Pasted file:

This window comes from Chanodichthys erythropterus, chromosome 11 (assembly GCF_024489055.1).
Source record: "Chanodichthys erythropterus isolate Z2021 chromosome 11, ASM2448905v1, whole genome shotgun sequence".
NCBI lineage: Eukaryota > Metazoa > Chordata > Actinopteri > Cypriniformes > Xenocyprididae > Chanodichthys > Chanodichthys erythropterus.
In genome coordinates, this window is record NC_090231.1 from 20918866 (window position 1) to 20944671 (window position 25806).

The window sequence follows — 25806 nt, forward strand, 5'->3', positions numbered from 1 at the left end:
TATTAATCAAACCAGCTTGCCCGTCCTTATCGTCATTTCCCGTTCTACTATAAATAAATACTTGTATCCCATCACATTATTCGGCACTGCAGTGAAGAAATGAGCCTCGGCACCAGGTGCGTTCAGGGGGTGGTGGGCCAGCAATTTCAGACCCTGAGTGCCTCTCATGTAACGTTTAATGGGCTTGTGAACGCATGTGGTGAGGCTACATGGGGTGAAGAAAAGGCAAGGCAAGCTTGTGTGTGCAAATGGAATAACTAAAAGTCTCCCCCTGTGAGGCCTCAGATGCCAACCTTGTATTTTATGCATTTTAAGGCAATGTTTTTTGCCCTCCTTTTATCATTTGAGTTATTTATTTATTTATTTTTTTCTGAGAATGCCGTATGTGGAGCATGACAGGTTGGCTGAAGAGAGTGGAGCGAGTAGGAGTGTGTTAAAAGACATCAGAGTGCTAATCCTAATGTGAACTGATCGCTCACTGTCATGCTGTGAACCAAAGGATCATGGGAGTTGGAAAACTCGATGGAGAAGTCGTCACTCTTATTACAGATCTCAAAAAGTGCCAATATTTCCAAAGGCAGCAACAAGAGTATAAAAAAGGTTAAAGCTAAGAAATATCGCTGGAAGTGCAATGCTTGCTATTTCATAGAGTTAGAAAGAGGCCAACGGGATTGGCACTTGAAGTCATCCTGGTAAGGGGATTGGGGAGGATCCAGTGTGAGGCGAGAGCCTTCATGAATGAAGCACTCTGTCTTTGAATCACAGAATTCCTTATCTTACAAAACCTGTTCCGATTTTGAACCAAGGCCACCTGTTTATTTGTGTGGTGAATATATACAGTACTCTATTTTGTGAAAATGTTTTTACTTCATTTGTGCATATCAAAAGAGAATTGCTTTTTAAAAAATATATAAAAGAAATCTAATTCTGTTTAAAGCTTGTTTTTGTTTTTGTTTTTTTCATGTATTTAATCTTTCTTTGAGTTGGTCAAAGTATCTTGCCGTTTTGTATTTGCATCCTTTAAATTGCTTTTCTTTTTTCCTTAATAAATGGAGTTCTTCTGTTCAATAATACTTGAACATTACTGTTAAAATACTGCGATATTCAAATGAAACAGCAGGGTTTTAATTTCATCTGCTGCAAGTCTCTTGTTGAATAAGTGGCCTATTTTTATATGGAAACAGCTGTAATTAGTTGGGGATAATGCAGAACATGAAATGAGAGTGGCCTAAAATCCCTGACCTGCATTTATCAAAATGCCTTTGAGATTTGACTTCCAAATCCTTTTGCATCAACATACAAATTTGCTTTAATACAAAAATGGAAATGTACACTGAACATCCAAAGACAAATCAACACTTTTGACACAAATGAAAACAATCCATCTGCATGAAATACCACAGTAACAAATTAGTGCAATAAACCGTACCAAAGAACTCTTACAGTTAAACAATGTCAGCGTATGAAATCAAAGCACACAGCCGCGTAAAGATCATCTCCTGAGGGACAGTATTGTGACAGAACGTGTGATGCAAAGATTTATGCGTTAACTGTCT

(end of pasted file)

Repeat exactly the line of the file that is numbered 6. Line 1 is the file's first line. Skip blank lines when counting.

TATTAATCAAACCAGCTTGCCCGTCCTTATCGTCATTTCCCGTTCTACTATAAATAAATACTTGTATCCCATCACATTATTCGGCACTGCAGTGAAGAAATGAGCCTCGGCACCAGGTGCGTTCAGGGGGTGGTGGGCCAGCAATTTCAGACCCTGAGTGCCTCTCATGTAACGTTTAATGGGCTTGTGAACGCATGTGGTGAGGCTACATGGGGTGAAGAAAAGGCAAGGCAAGCTTGTGTGTGCAAATGGAATAACTAAAAGTCTCCCCCTGTGAGGCCTCAGATGCCAACCTTGTATTTTATGCATTTTAAGGCAATGTTTTTTGCCCTCCTTTTATCATTTGAGTTATTTATTTATTTATTTTTTTCTGAGAATGCCGTATGTGGAGCATGACAGGTTGGCTGAAGAGAGTGGAGCGAGTAGGAGTGTGTTAAAAGACATCAGAGTGCTAATCCTAATGTGAACTGATCGCTCACTGTCATGCTGTGAACCAAAGGATCATGGGAGTTGGAAAACTCGATGGAGAAGTCGTCACTCTTATTACAGATCTCAAAAAGTGCCAATATTTCCAAAGGCAGCAACAAGAGTATAAAAAAGGTTAAAGCTAAGAAATATCGCTGGAAGTGCAATGCTTGCTATTTCATAGAGTTAGAAAGAGGCCAACGGGATTGGCACTTGAAGTCATCCTGGTAAGGGGATTGGGGAGGATCCAGTGTGAGGCGAGAGCCTTCATGAATGAAGCACTCTGTCTTTGAATCACAGAATTCCTTATCTTACAAAACCTGTTCCGATTTTGAACCAAGGCCACCTGTTTATTTGTGTGGTGAATATATACAGTACTCTATTTTGTGAAAATGTTTTTACTTCATTTGTGCATATCAAAAGAGAATTGCTTTTTAAAAAATATATAAAAGAAATCTAATTCTGTTTAAAGCTTGTTTTTGTTTTTGTTTTTTTCATGTATTTAATCTTTCTTTGAGTTGGTCAAAGTATCTTGCCGTTTTGTATTTGCATCCTTTAAATTGCTTTTCTTTTTTCCTTAATAAATGGAGTTCTTCTGTTCAATAATACTTGAACATTACTGTTAAAATACTGCGATATTCAAATGAAACAGCAGGGTTTTAATTTCATCTGCTGCAAGTCTCTTGTTGAATAAGTGGCCTATTTTTATATGGAAACAGCTGTAATTAGTTGGGGATAATGCAGAACATGAAATGAGAGTGGCCTAAAATCCCTGACCTGCATTTATCAAAATGCCTTTGAGATTTGACTTCCAAATCCTTTTGCATCAACATACAAATTTGCTTTAATACAAAAATGGAAATGTACACTGAACATCCAAAGACAAATCAACACTTTTGACACAAATGAAAACAATCCATCTGCATGAAATACCACAGTAACAAATTAGTGCAATAAACCGTACCAAAGAACTCTTACAGTTAAACAATGTCAGCGTATGAAATCAAAGCACACAGCCGCGTAAAGATCATCTCCTGAGGGACAGTATTGTGACAGAACGTGTGATGCAAAGATTTATGCGTTAACTGTCT